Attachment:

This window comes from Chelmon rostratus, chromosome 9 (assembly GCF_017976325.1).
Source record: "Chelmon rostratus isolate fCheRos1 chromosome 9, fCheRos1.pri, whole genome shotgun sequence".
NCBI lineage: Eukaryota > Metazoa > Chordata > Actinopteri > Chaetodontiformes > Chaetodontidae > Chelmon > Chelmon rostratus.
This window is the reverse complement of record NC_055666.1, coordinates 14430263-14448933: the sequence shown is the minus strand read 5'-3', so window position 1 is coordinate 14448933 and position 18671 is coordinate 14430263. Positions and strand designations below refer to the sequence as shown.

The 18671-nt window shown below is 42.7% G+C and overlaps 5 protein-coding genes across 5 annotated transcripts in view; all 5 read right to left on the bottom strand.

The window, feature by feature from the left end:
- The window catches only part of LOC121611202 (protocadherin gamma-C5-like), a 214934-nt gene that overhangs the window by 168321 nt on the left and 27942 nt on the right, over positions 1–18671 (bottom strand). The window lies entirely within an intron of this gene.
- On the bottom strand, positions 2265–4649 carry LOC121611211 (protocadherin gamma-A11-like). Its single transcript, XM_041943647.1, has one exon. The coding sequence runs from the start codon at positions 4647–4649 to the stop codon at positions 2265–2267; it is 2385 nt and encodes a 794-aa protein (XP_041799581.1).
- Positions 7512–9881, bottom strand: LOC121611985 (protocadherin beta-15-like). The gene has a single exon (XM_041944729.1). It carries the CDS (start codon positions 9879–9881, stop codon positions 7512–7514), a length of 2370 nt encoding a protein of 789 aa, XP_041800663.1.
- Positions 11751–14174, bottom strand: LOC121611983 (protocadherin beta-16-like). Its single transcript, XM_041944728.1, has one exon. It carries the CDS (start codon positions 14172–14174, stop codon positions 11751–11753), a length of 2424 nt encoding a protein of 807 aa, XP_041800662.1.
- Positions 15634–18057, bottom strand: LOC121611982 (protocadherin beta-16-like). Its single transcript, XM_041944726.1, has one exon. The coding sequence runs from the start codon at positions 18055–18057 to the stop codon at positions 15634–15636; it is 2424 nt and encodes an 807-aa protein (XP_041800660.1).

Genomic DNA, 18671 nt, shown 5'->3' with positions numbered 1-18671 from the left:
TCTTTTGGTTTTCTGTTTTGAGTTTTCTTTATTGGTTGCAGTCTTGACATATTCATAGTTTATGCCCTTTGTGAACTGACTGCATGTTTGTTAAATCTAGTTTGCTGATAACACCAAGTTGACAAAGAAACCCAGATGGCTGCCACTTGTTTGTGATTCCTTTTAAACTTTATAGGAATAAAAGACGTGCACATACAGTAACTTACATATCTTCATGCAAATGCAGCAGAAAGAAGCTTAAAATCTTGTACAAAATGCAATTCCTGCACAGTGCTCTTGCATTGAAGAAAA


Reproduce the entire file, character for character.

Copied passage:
This window comes from Chelmon rostratus, chromosome 9 (assembly GCF_017976325.1).
Source record: "Chelmon rostratus isolate fCheRos1 chromosome 9, fCheRos1.pri, whole genome shotgun sequence".
NCBI lineage: Eukaryota > Metazoa > Chordata > Actinopteri > Chaetodontiformes > Chaetodontidae > Chelmon > Chelmon rostratus.
This window is the reverse complement of record NC_055666.1, coordinates 14430263-14448933: the sequence shown is the minus strand read 5'-3', so window position 1 is coordinate 14448933 and position 18671 is coordinate 14430263. Positions and strand designations below refer to the sequence as shown.

The 18671-nt window shown below is 42.7% G+C and overlaps 5 protein-coding genes across 5 annotated transcripts in view; all 5 read right to left on the bottom strand.

The window, feature by feature from the left end:
- The window catches only part of LOC121611202 (protocadherin gamma-C5-like), a 214934-nt gene that overhangs the window by 168321 nt on the left and 27942 nt on the right, over positions 1–18671 (bottom strand). The window lies entirely within an intron of this gene.
- On the bottom strand, positions 2265–4649 carry LOC121611211 (protocadherin gamma-A11-like). Its single transcript, XM_041943647.1, has one exon. The coding sequence runs from the start codon at positions 4647–4649 to the stop codon at positions 2265–2267; it is 2385 nt and encodes a 794-aa protein (XP_041799581.1).
- Positions 7512–9881, bottom strand: LOC121611985 (protocadherin beta-15-like). The gene has a single exon (XM_041944729.1). It carries the CDS (start codon positions 9879–9881, stop codon positions 7512–7514), a length of 2370 nt encoding a protein of 789 aa, XP_041800663.1.
- Positions 11751–14174, bottom strand: LOC121611983 (protocadherin beta-16-like). Its single transcript, XM_041944728.1, has one exon. It carries the CDS (start codon positions 14172–14174, stop codon positions 11751–11753), a length of 2424 nt encoding a protein of 807 aa, XP_041800662.1.
- Positions 15634–18057, bottom strand: LOC121611982 (protocadherin beta-16-like). Its single transcript, XM_041944726.1, has one exon. The coding sequence runs from the start codon at positions 18055–18057 to the stop codon at positions 15634–15636; it is 2424 nt and encodes an 807-aa protein (XP_041800660.1).

Genomic DNA, 18671 nt, shown 5'->3' with positions numbered 1-18671 from the left:
TCTTTTGGTTTTCTGTTTTGAGTTTTCTTTATTGGTTGCAGTCTTGACATATTCATAGTTTATGCCCTTTGTGAACTGACTGCATGTTTGTTAAATCTAGTTTGCTGATAACACCAAGTTGACAAAGAAACCCAGATGGCTGCCACTTGTTTGTGATTCCTTTTAAACTTTATAGGAATAAAAGACGTGCACATACAGTAACTTACATATCTTCATGCAAATGCAGCAGAAAGAAGCTTAAAATCTTGTACAAAATGCAATTCCTGCACAGTGCTCTTGCATTGAAGAAAA